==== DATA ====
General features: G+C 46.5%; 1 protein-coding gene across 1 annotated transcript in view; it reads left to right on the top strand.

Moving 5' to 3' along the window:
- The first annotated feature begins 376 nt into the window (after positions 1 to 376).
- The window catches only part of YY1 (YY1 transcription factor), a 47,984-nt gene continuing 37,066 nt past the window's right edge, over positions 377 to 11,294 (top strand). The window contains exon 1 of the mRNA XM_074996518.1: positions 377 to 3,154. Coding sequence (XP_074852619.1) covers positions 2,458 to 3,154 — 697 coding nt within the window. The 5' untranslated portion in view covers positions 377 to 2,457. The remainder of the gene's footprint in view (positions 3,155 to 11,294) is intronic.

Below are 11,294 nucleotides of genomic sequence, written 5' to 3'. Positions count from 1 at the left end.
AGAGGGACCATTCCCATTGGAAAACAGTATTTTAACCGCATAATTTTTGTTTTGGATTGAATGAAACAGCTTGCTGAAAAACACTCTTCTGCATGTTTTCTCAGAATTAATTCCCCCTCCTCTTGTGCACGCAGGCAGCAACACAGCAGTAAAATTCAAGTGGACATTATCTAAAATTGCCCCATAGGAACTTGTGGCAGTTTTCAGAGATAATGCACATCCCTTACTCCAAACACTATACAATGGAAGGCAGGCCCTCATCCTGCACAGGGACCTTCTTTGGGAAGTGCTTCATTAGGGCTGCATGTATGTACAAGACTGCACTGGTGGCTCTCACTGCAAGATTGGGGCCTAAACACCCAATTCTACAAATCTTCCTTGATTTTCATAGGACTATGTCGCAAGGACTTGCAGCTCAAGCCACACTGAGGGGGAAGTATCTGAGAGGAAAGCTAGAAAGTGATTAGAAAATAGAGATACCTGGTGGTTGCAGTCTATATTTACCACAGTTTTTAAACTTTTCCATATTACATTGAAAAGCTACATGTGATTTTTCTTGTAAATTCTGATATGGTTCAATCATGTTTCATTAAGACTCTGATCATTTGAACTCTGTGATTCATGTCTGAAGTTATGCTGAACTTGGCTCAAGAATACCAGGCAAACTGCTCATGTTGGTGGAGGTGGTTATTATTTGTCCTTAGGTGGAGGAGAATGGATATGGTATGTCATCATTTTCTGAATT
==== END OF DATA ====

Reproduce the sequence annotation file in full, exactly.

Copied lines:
General features: G+C 46.5%; 1 protein-coding gene across 1 annotated transcript in view; it reads left to right on the top strand.

Moving 5' to 3' along the window:
- The first annotated feature begins 376 nt into the window (after positions 1 to 376).
- The window catches only part of YY1 (YY1 transcription factor), a 47,984-nt gene continuing 37,066 nt past the window's right edge, over positions 377 to 11,294 (top strand). The window contains exon 1 of the mRNA XM_074996518.1: positions 377 to 3,154. Coding sequence (XP_074852619.1) covers positions 2,458 to 3,154 — 697 coding nt within the window. The 5' untranslated portion in view covers positions 377 to 2,457. The remainder of the gene's footprint in view (positions 3,155 to 11,294) is intronic.

Below are 11,294 nucleotides of genomic sequence, written 5' to 3'. Positions count from 1 at the left end.
AGAGGGACCATTCCCATTGGAAAACAGTATTTTAACCGCATAATTTTTGTTTTGGATTGAATGAAACAGCTTGCTGAAAAACACTCTTCTGCATGTTTTCTCAGAATTAATTCCCCCTCCTCTTGTGCACGCAGGCAGCAACACAGCAGTAAAATTCAAGTGGACATTATCTAAAATTGCCCCATAGGAACTTGTGGCAGTTTTCAGAGATAATGCACATCCCTTACTCCAAACACTATACAATGGAAGGCAGGCCCTCATCCTGCACAGGGACCTTCTTTGGGAAGTGCTTCATTAGGGCTGCATGTATGTACAAGACTGCACTGGTGGCTCTCACTGCAAGATTGGGGCCTAAACACCCAATTCTACAAATCTTCCTTGATTTTCATAGGACTATGTCGCAAGGACTTGCAGCTCAAGCCACACTGAGGGGGAAGTATCTGAGAGGAAAGCTAGAAAGTGATTAGAAAATAGAGATACCTGGTGGTTGCAGTCTATATTTACCACAGTTTTTAAACTTTTCCATATTACATTGAAAAGCTACATGTGATTTTTCTTGTAAATTCTGATATGGTTCAATCATGTTTCATTAAGACTCTGATCATTTGAACTCTGTGATTCATGTCTGAAGTTATGCTGAACTTGGCTCAAGAATACCAGGCAAACTGCTCATGTTGGTGGAGGTGGTTATTATTTGTCCTTAGGTGGAGGAGAATGGATATGGTATGTCATCATTTTCTGAATT